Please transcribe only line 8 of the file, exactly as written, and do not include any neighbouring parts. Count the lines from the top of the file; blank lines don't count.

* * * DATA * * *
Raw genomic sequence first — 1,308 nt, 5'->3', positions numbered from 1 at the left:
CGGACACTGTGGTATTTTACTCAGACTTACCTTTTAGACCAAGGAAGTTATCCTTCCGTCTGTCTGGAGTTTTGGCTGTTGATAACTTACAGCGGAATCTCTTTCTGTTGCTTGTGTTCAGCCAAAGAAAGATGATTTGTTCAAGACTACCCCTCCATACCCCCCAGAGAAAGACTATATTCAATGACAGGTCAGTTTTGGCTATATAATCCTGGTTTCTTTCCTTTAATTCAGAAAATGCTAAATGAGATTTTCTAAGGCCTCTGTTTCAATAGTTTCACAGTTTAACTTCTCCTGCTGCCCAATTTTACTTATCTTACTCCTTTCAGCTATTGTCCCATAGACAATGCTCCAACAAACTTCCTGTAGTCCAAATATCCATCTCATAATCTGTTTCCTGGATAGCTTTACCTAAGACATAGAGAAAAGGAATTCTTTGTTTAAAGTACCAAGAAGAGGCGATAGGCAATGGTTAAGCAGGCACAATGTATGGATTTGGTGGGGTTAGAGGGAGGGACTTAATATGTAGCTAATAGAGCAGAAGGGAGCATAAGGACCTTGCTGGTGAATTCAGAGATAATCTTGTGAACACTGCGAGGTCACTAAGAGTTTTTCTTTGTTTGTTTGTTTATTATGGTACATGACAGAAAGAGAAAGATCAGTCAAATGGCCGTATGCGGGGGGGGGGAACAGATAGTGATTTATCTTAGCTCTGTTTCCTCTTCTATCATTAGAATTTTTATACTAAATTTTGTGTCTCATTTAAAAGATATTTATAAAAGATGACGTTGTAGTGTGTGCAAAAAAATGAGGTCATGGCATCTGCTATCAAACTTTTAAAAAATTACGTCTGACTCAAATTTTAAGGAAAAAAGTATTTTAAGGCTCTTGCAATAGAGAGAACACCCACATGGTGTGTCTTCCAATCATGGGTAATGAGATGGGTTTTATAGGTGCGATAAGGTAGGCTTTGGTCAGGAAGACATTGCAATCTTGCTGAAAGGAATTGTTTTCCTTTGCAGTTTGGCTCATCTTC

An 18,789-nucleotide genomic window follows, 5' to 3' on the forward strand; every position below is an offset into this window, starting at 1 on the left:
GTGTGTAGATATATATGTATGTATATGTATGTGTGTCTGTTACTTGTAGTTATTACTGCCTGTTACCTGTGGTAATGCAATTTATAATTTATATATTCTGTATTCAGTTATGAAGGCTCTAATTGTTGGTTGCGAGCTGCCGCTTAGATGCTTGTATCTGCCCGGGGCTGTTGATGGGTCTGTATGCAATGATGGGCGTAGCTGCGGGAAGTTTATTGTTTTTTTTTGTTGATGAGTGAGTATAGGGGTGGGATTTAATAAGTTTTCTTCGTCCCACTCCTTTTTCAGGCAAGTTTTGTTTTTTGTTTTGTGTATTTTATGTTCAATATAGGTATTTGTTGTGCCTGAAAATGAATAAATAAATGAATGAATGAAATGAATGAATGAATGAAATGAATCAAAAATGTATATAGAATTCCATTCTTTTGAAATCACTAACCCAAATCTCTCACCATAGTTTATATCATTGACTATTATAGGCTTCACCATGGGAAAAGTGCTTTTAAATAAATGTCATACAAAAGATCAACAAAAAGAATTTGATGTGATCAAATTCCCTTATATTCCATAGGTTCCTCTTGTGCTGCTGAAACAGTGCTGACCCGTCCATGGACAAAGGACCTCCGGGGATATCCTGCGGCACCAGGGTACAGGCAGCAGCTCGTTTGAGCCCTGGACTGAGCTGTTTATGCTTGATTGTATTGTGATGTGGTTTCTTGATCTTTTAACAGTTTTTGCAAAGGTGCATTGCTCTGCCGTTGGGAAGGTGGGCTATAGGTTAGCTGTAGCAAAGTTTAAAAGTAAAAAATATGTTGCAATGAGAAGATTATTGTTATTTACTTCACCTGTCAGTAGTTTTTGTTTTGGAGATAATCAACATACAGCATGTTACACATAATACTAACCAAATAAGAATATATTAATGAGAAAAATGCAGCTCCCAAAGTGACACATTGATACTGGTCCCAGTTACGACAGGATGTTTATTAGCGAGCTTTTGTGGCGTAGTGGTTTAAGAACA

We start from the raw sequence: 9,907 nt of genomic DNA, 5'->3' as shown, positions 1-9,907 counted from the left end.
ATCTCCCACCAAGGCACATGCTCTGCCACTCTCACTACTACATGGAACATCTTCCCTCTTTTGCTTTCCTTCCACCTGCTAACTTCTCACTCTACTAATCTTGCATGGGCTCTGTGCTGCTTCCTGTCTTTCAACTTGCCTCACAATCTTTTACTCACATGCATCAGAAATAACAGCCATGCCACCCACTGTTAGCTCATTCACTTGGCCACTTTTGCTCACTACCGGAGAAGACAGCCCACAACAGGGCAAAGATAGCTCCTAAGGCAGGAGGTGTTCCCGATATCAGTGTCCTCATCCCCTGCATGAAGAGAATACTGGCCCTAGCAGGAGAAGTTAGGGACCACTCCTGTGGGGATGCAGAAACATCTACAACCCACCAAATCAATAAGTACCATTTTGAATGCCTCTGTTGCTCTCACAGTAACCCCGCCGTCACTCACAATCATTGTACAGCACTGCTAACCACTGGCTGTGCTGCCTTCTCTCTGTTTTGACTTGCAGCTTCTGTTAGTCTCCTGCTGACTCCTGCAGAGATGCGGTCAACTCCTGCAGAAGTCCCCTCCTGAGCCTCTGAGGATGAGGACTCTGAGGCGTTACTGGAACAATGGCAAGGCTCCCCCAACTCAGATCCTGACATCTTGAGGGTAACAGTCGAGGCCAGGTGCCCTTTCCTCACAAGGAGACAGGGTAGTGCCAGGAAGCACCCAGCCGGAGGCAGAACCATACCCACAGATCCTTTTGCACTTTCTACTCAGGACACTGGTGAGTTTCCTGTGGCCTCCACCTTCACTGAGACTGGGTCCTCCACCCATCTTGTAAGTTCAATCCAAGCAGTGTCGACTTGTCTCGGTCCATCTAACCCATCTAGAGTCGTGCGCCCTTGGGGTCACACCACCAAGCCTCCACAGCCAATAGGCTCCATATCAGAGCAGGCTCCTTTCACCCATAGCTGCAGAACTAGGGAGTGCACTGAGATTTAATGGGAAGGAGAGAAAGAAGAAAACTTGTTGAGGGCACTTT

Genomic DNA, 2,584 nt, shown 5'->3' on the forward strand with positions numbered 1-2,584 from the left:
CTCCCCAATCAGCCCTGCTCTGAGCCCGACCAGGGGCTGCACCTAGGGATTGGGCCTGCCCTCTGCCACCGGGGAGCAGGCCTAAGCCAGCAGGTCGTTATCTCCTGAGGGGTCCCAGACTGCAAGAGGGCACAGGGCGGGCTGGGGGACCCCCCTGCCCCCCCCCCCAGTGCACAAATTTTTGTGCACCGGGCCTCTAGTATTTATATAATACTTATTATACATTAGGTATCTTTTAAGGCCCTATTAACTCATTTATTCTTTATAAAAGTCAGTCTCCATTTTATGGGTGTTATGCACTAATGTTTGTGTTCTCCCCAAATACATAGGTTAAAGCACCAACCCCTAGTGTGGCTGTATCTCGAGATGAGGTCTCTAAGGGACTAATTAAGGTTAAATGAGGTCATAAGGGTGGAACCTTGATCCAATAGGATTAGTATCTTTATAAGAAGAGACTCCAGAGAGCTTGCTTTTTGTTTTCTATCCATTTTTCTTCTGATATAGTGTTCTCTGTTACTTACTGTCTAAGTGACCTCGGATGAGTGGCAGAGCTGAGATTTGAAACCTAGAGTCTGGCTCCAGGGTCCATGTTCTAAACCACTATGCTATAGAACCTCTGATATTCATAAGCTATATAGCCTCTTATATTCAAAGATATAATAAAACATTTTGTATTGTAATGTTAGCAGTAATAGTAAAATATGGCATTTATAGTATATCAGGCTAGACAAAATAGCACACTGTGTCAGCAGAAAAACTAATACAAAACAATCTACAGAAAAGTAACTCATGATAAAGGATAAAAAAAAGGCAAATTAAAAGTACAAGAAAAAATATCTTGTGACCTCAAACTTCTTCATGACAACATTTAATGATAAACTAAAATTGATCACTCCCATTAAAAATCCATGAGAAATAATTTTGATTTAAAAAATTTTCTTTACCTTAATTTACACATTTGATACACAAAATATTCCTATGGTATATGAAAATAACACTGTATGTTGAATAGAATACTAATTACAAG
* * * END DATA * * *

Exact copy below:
CTCCCCAATCAGCCCTGCTCTGAGCCCGACCAGGGGCTGCACCTAGGGATTGGGCCTGCCCTCTGCCACCGGGGAGCAGGCCTAAGCCAGCAGGTCGTTATCTCCTGAGGGGTCCCAGACTGCAAGAGGGCACAGGGCGGGCTGGGGGACCCCCCTGCCCCCCCCCCCAGTGCACAAATTTTTGTGCACCGGGCCTCTAGTATTTATATAATACTTATTATACATTAGGTATCTTTTAAGGCCCTATTAACTCATTTATTCTTTATAAAAGTCAGTCTCCATTTTATGGGTGTTATGCACTAATGTTTGTGTTCTCCCCAAATACATAGGTTAAAGCACCAACCCCTAGTGTGGCTGTATCTCGAGATGAGGTCTCTAAGGGACTAATTAAGGTTAAATGAGGTCATAAGGGTGGAACCTTGATCCAATAGGATTAGTATCTTTATAAGAAGAGACTCCAGAGAGCTTGCTTTTTGTTTTCTATCCATTTTTCTTCTGATATAGTGTTCTCTGTTACTTACTGTCTAAGTGACCTCGGATGAGTGGCAGAGCTGAGATTTGAAACCTAGAGTCTGGCTCCAGGGTCCATGTTCTAAACCACTATGCTATAGAACCTCTGATATTCATAAGCTATATAGCCTCTTATATTCAAAGATATAATAAAACATTTTGTATTGTAATGTTAGCAGTAATAGTAAAATATGGCATTTATAGTATATCAGGCTAGACAAAATAGCACACTGTGTCAGCAGAAAAACTAATACAAAACAATCTACAGAAAAGTAACTCATGATAAAGGATAAAAAAAAGGCAAATTAAAAGTACAAGAAAAAATATCTTGTGACCTCAAACTTCTTCATGACAACATTTAATGATAAACTAAAATTGATCACTCCCATTAAAAATCCATGAGAAATAATTTTGATTTAAAAAATTTTCTTTACCTTAATTTACACATTTGATACACAAAATATTCCTATGGTATATGAAAATAACACTGTATGTTGAATAGAATACTAATTACAAG